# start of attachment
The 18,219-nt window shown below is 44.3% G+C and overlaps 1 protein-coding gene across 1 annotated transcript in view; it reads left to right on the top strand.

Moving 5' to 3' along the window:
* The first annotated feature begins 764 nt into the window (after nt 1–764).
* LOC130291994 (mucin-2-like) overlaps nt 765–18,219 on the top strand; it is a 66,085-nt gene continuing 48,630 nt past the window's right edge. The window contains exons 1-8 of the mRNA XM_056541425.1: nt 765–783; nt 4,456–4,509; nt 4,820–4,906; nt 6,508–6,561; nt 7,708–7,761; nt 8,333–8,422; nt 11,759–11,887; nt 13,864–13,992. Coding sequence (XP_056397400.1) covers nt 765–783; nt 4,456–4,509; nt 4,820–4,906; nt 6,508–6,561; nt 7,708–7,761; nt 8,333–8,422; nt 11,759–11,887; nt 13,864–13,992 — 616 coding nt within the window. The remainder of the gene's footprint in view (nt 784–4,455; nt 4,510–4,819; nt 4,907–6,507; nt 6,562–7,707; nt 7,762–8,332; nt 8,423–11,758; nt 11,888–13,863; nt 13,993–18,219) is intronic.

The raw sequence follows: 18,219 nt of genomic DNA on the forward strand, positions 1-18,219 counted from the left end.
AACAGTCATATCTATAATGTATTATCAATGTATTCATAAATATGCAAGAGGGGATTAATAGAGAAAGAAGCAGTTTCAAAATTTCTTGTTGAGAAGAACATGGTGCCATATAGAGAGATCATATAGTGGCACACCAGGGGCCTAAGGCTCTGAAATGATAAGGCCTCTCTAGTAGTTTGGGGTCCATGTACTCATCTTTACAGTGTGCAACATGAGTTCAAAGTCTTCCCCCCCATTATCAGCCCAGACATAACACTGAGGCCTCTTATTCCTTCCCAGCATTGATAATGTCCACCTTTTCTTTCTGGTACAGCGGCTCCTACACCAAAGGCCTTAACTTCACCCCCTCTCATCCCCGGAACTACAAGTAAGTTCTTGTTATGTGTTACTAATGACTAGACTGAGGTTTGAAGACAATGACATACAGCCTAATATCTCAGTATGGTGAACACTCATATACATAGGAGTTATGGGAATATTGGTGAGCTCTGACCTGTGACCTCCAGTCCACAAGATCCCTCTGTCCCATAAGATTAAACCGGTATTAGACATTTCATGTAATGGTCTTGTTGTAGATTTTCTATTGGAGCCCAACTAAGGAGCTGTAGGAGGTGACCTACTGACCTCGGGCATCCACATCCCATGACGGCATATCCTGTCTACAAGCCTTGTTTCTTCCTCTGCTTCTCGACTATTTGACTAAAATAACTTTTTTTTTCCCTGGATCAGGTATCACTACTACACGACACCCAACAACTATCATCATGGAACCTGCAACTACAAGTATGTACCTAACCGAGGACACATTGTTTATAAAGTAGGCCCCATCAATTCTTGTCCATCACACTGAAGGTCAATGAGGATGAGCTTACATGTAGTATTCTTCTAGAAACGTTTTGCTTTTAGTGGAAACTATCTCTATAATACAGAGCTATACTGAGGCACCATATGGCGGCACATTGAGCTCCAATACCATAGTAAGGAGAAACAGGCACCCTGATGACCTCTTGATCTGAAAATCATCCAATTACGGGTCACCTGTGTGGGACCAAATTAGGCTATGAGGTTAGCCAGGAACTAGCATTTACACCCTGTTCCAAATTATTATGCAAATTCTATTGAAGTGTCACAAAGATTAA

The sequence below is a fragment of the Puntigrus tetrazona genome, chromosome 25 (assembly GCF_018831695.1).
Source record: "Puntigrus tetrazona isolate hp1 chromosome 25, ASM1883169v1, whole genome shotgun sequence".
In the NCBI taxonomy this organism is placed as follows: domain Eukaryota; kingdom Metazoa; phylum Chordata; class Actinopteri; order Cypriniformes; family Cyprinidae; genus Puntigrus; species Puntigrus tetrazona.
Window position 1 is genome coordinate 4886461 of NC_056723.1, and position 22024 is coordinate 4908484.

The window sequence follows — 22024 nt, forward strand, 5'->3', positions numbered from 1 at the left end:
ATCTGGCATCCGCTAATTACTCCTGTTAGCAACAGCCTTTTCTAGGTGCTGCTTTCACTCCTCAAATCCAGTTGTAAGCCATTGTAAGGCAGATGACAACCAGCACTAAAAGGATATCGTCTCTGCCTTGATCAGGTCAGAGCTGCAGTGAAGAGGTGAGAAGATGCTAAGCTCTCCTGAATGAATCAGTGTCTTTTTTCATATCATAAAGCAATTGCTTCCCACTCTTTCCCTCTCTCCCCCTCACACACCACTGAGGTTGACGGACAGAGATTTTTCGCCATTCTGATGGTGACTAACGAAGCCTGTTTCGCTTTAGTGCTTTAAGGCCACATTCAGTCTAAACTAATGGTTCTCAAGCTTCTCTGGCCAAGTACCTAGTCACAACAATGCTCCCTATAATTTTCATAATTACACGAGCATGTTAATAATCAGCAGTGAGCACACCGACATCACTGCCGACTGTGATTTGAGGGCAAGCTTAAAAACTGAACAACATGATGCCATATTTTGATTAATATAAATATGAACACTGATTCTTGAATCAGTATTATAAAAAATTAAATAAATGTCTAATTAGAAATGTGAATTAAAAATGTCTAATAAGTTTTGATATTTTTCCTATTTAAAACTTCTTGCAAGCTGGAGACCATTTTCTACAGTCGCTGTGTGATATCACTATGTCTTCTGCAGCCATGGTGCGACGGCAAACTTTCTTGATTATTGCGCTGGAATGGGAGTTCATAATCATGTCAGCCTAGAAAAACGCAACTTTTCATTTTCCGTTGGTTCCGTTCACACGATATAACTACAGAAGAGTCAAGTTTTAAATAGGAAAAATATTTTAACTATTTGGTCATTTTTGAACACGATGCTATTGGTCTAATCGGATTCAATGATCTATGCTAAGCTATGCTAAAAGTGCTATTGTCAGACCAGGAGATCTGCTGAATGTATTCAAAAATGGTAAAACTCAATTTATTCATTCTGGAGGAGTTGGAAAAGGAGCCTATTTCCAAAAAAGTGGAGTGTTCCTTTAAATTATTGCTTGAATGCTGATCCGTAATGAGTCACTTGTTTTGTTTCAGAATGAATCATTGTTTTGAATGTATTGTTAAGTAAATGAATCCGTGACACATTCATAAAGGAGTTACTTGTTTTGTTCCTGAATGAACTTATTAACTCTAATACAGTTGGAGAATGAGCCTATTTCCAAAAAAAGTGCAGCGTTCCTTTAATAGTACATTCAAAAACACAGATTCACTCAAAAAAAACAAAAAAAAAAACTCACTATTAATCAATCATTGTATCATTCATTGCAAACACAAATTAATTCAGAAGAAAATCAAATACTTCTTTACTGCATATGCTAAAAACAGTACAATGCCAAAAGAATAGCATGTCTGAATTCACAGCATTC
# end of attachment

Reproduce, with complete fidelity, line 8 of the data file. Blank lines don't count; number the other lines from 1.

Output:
Source record: "Puntigrus tetrazona isolate hp1 chromosome 25, ASM1883169v1, whole genome shotgun sequence".